Change is Scary

“It's a funny thing... but people mostly have it backward. They think they live by what they want. But really, what guides them is what they're afraid of. What they don't want.”

I remember when I went to Nepal a few years ago. It happened really quickly. I applied for a placement in January and was in Kathmandu by March. I didn’t really have much time to process the significance of my going away to a village on the foothills of the Himalayas for three months. We landed in the main airport of the city and went to the guesthouse, where we would be for a couple of weeks, for a debrief and some acculturation. We still had WiFi at this point. I walked into my room and sat on the edge of the bed, exhausted and jet lagged from the long flight from London. That’s when I saw the dead fly lying on the covers. I didn’t move or squirm or anything, I just turned away, facing the window and said aloud ‘what the hell have I got myself into?’.

I ended up having the most magical and enjoyable three months in Nepal with no WiFi, barely any phone signal, and my favorite, the outside showers with 360 degree views of the hillsides; where a wedding party went through in the middle of my weekly shampooing. The endless dhal bhat, cheap smokes and the kindest people I’ve come across in my young life. I also made one of the closest friends I still have today who lives in Australia now.

I write this from my comfort zone in Exeter, Devon. About to begin another life changing journey. Or should I call it ‘life affirming’. And this will only make sense if you live in this city but how much will I miss living opposite Waitrose! Five minutes away from the gym and a short walk to the river and center of town?!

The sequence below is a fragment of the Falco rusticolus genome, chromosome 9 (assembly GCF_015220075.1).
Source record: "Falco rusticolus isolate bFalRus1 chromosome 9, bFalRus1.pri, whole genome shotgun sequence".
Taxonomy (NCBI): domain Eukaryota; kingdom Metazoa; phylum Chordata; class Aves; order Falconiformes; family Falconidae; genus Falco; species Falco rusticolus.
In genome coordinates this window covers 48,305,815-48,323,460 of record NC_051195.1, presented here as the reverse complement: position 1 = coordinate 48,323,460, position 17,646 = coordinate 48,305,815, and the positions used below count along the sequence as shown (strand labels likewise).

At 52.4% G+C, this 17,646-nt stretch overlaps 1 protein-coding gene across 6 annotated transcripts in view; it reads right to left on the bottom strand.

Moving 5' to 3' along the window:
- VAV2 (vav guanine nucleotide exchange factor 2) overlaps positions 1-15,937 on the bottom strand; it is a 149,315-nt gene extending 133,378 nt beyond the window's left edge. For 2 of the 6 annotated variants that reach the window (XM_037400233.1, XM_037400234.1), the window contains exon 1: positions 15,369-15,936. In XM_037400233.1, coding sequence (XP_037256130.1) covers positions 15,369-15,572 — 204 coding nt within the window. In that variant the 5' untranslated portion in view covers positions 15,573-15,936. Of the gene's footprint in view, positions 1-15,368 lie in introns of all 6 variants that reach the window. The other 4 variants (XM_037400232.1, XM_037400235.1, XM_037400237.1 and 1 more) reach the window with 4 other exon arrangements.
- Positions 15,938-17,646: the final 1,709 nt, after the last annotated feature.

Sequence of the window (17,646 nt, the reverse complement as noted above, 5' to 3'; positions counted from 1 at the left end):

Change is scary, especially after the year I’ve had. I’ve gone through the recovery of my first manic episode here and have created a well-oiled well-being regime. The yoga, sunset walks, fresh air and vegan food have become such a big part of my life here, and I will miss the simplicity of living in a small and self- contained city (more like village). A comfort zone is a beautiful place, but nothing ever grows there (John Assaraf). It is a wonderful place for healing and rest but it is time to get my feet moving again.

I am not apprehensive about packing four years in a rucksack and moving to Kenya for my fieldwork- alongside the travelling I will be doing for the rest of my year. I am terrified. I have no hesitation that this is necessary for me to grow into the woman that I want to be - but this doesn’t make the prospect of going minimalist, and changing my entire life, easier. I have a career mentor who has been with me for 8 months now. She reminds me that a woman like me will constantly need to push the boundary of what I call my comfort zone.

I had the pleasure of reading one of my favorite books in the hills of Nepal and I am taking it with me on this leg of the journey-

And the Mountains Echoed- Khaled Hosseini

“It's a funny thing... but people mostly have it backward. They think they live by what they want. But really, what guides them is what they're afraid of. What they don't want.”

Comfort zones are necessary for periods of our life- consistently pushing your boundaries will wear you out and knowing our limits is important. But we shouldn’t let fear hold us back from attempting to change our routine. Fear should drive you to directions you never thought you would take. You can’t sit and wait for things to happen. You have to actively work to receive the gifts and achieve the rewards you want from life.

So change…Come at me!

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